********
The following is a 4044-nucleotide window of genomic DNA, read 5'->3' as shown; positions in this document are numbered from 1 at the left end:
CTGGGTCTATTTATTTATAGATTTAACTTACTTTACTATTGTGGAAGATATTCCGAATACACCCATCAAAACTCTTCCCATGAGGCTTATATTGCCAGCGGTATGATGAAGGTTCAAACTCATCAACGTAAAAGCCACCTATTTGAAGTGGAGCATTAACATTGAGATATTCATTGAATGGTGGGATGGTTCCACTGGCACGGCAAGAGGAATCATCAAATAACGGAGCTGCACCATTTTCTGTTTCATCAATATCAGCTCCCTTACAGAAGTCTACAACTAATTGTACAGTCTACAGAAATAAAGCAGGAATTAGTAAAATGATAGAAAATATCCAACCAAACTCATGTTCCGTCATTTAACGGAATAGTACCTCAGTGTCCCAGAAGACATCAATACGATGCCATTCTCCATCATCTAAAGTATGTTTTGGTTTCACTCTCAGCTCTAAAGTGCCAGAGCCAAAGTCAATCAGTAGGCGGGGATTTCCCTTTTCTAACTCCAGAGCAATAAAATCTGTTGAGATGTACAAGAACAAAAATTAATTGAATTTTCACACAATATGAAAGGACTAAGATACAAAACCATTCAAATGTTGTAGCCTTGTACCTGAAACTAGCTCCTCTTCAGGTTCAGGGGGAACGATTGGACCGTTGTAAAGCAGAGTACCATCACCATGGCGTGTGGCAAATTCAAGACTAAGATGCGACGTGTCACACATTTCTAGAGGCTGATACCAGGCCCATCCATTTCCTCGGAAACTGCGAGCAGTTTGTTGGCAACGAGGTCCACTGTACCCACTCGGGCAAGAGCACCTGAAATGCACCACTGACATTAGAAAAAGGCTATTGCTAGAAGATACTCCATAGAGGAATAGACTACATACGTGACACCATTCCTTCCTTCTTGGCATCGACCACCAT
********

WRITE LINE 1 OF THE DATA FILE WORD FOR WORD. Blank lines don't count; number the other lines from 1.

The following is a 4044-nucleotide window of genomic DNA, read 5'->3' as shown; positions in this document are numbered from 1 at the left end: